So, Steve set about getting everything that I suggested for supper with a few instructions here and there. I said that the couscous was in a box in a plastic bag and to find some veg to make with it. You simply add the boiled water, salt and oil and after allowing to stand for a while, heat through with the veg, add a table-spoon of margarine and it is ready to serve. All this, while braaiing the meat.

When I came back from the shower, he asked me to taste it. I said yuck, it has no salt and is cold, so he added the salt and warmed it and then gave me a spoonful to taste. I was so confused as it tasted like coconut and had tinned mushrooms in it………..??. Then I spied the empty Jiffy bag that read coconut. Soooooo we had Springbok sausage, lamb chops and……you guessed it, coconut with butter, oil, salt and mushrooms………Well now, let us just say, that is maybe not the recipe to include in any outdoor cook book, but it was edible at least! We laughed so hard that the Germans camping next to us couldn’t help but laugh too, even though they did not get the joke. (It reminded me of home when our daughter made cheese sauce without the cheese…..). S: In my defence, as little as that may count, Lesley did say that the couscous was in a jiffy bag in a box. What she should have said was that it was in a jiffy bag, in a box, in an ammo box. Then maybe I would have got it right. Lesley sometimes cannot remember where things are so when I found what looked like couscous right at the top of the box I did not think twice. Or maybe I did not think at all ………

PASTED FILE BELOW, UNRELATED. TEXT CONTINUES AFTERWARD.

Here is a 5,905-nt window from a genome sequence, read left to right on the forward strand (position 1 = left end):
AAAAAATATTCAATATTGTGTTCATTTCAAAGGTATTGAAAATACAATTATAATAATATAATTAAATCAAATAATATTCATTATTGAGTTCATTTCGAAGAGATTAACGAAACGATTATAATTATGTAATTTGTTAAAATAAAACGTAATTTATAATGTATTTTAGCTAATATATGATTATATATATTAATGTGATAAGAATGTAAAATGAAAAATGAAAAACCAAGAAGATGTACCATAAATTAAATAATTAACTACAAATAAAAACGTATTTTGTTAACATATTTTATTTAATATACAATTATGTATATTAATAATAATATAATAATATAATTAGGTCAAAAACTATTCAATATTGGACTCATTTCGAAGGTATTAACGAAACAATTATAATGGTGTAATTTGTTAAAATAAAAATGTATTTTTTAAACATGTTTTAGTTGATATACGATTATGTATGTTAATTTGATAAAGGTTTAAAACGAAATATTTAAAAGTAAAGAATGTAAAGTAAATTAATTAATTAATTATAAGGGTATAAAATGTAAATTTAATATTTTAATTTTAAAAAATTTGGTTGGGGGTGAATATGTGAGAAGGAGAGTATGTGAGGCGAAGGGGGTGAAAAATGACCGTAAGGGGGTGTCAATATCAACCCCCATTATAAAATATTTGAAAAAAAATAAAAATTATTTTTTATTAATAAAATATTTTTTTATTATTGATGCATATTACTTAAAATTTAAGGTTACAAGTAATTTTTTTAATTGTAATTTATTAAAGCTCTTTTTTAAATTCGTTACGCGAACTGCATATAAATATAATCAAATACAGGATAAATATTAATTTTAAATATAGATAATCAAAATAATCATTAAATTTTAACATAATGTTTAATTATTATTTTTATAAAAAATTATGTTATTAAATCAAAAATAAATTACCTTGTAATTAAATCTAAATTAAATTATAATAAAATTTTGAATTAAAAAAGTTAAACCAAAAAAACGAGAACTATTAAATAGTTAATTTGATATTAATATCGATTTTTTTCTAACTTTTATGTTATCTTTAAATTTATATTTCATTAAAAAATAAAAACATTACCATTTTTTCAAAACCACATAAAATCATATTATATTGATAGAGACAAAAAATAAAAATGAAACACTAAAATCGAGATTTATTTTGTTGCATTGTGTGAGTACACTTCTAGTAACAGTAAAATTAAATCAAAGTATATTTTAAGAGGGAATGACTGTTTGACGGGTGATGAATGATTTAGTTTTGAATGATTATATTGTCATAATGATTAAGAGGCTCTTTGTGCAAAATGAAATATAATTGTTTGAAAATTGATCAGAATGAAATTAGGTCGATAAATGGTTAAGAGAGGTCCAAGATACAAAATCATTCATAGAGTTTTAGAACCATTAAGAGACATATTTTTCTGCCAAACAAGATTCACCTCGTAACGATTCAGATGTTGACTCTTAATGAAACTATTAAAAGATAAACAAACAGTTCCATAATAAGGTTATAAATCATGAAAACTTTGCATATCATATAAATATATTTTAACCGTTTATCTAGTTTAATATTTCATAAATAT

Our German neighbours are retired and they have come over from Germany for a two month holiday touring Southern Africa. They store their Land Cruiser in Windhoek and just fly in. What a life!

L: So now we have eaten, caught up on all our notes for the blog, expense sheets etc and since it is getting chilly – it is time for bed.

Goodnight to Namibia – the country we have grown to love on our previous visits, sure it will not disappoint.

Day 7 – L: You guessed it, we froze again last night, but this time we were in the rooftop tent with all the blankets and 2 mattresses. It was hard to get out of our cocoon, but when we did, it was still 3 degrees at 8am (26 degs at 10 am).

We thawed out with coffee and rusks and a hot shower and took our time so that the washing could dry in the sun. Not sure if I have mentioned before how soapy the water at Kgalagadi was, you cannot seem to get the soap off you, this water was a lot better to do the washing in. I believe it is Bicarbonate that they add to their water. Meanwhile Steve was having hassles with the compressor to get the tyre pressures back up for the gravel roads. When he started fixing that, the pump for the water tank shorted out, oh dear, one of those days……later in the car the reverse-camera also has no signal.

Our phones also don’t get much signal and no Facebook comes through. So now, we only have the satellite phone which we turn on once or twice a day. It is very expensive for us to call out, but I decided to send out a text message and luckily I did that as we discovered that the company that we had bought the airtime from had not loaded it so we had to get that rectified and it is up and running now.